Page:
By Kate Smith
26 Apr 2016

Spreadsheet Creation for Organizing Publishing Campaigns — Tutorial Tuesday

Content Creation     Content Marketing     SEO Strategy

Welcome to another Tutorial Tuesday! Today we’ll be covering how to build a site-finding spreadsheet that will guide your prospecting.

Welcome to another Tutorial Tuesday! Today I’ll be covering how to build a spreadsheet (for free!) that will track and organize a list of sites for any outreach or content initiatives.

The goal is to create a spreadsheet that helps organize the many sites we'll target for writing. Whether you're writing around the web to gain authority, relationships or links–you need a solid organizational system. Why not make one for free?

Most online writers, freelancers and link builders alike, contact many target sites simultaneously. With so many targets floating around, it can be easy to forget details about each one or even mix up which site is which. Having a database of your contacts and ideas mitigates these issues.

If we're especially clever, the spreadsheet can also help us analyze the sites we find: Each column serves as a marker of quality you can scrutinize as you site-find. Especially for those just beginning their online writing portfolios, filling in a set list of site quality fields can help develop good prospecting habits and organize large amounts of data.


For my example today, I'll be looking for sites related to video games. Because my hypothetical client sells video game products. What kind of video game products? Don't ask difficult questions.

Creating Your Spreadsheet

The first thing you’ll need to do is to create a place to store all of your target sites. You can use any program you’d like (we use BuzzStream here at Page One Power), but not everyone has access to paid tools. So today I’ll be using Google Docs.

Especially if you’re operating on your own, simple spreadsheets are an excellent solution to your organization needs. Nothing beats versatile and free.

Not sure how to get started? Fear not, Cory wrote a post on creating spreadsheets in Google Docs!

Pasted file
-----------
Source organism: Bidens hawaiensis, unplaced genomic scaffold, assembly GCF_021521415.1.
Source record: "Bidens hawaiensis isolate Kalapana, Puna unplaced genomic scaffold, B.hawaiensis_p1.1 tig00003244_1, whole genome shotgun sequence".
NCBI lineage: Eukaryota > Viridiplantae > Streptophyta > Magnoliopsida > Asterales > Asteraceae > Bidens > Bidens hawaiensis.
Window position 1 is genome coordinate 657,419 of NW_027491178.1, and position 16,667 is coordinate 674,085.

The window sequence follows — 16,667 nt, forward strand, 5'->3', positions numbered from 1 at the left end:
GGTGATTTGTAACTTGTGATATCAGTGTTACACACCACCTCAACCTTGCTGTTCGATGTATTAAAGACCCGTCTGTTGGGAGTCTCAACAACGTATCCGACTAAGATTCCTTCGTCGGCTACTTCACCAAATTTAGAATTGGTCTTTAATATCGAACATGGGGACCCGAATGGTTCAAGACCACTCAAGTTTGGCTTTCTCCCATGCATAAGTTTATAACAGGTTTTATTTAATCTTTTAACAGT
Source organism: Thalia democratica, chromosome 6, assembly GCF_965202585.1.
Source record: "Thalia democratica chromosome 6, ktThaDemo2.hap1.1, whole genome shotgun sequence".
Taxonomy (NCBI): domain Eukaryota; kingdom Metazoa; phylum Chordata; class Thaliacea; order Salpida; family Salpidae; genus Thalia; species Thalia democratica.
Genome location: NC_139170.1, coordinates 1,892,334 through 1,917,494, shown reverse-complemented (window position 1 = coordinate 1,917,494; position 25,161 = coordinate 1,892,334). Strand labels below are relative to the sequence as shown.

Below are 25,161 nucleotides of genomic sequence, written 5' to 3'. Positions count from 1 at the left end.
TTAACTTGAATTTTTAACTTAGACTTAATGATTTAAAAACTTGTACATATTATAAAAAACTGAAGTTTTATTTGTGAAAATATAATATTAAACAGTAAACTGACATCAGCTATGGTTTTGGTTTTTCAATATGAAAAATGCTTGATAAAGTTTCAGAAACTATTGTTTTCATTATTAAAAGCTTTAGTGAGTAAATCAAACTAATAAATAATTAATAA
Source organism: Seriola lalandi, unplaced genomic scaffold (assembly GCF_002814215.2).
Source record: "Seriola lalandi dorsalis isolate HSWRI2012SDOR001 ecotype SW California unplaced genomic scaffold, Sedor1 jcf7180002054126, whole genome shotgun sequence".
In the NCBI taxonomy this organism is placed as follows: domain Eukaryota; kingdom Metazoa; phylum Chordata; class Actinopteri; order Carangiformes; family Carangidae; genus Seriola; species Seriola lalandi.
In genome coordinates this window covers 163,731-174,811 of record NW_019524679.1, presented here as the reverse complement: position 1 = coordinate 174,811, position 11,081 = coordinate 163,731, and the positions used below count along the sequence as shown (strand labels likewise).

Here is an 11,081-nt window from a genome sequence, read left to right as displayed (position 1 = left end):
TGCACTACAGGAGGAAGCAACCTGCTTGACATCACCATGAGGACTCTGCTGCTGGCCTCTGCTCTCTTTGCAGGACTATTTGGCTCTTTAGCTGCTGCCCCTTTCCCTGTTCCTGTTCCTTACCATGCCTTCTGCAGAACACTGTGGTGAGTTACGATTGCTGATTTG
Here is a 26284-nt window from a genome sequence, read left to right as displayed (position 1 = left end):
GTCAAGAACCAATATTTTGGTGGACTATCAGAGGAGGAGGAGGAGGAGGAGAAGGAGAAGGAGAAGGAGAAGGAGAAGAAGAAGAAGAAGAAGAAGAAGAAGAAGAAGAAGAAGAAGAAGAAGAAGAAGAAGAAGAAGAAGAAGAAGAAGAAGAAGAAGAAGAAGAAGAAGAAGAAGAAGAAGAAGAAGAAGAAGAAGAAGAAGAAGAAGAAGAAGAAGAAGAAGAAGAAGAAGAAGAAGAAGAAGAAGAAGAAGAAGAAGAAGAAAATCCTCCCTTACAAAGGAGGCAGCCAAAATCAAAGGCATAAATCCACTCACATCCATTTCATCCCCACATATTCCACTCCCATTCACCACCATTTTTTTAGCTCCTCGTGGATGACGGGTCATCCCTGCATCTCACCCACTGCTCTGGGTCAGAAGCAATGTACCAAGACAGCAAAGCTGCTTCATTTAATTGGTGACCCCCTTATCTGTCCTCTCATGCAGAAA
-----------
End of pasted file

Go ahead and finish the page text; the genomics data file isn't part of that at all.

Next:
The first column you need to add is the “URL” or “Site Name” column. This is for obvious reasons, I hope.


Now we can move on to the other columns you’ll need and how they can help you in the site-vetting process.


Pro tip: Freeze the top row for easier browsing down the line.

1. Relevance/ Keywords

The MOST IMPORTANT part of writing for other blogs is to know your audience. Where you write and what you write are both determined by whether you’re speaking to the right people about the right topics. Because of this, relevance needs to be the guiding element of your spreadsheet.


An easy way to fill out this column is to simply list the topics that each website puts in their navigation bar on the homepage and use them as searchable tags:





In your spreadsheet, you’ll now be able to hit “ctrl + f” and search for whatever topics you need.

By typing out each keyword, you also force yourself to consider whether the site really is a good fit for your client. If you’re going for gaming websites and find yourself writing out “recipes, cookware, chef interviews, etc.” as top navigational links on the site, you should definitely reassess whether you’re in the right place.

Bonus! Section by Relevance

To organize your spreadsheet a little better, I recommend using the most pertinent of these tabs as a way to group your target sites by subject. Split the sites up by their general focus in your doc. This will help you craft more organized pitches (and can show you visually which topics are the most popular online).

It helps to begin with a section that’s extraordinarily niche, as close to your area of expertise as humanly possible. From there you can take a step back and expand your purview, inch by inch, to include broader niches and topics.

Here’s a visual representation of this broadening of topic:


Each of these topics can be its own section on the spreadsheet. Having this hierarchy in place will help you determine what kinds of pitches to use and how much lingo each site audience is likely to understand.


Besides staying relevant to your client, you also have good reason to value relevance for your own personal growth as a writer. The more specific of a niche you contribute to consistently, the more likely you are to support a strong personal brand. Many of the highest-authority publications on the web have strict standards for their contributors–the more focused your portfolio is, the better chance you have to be considered an authority and earn a spot on their rosters.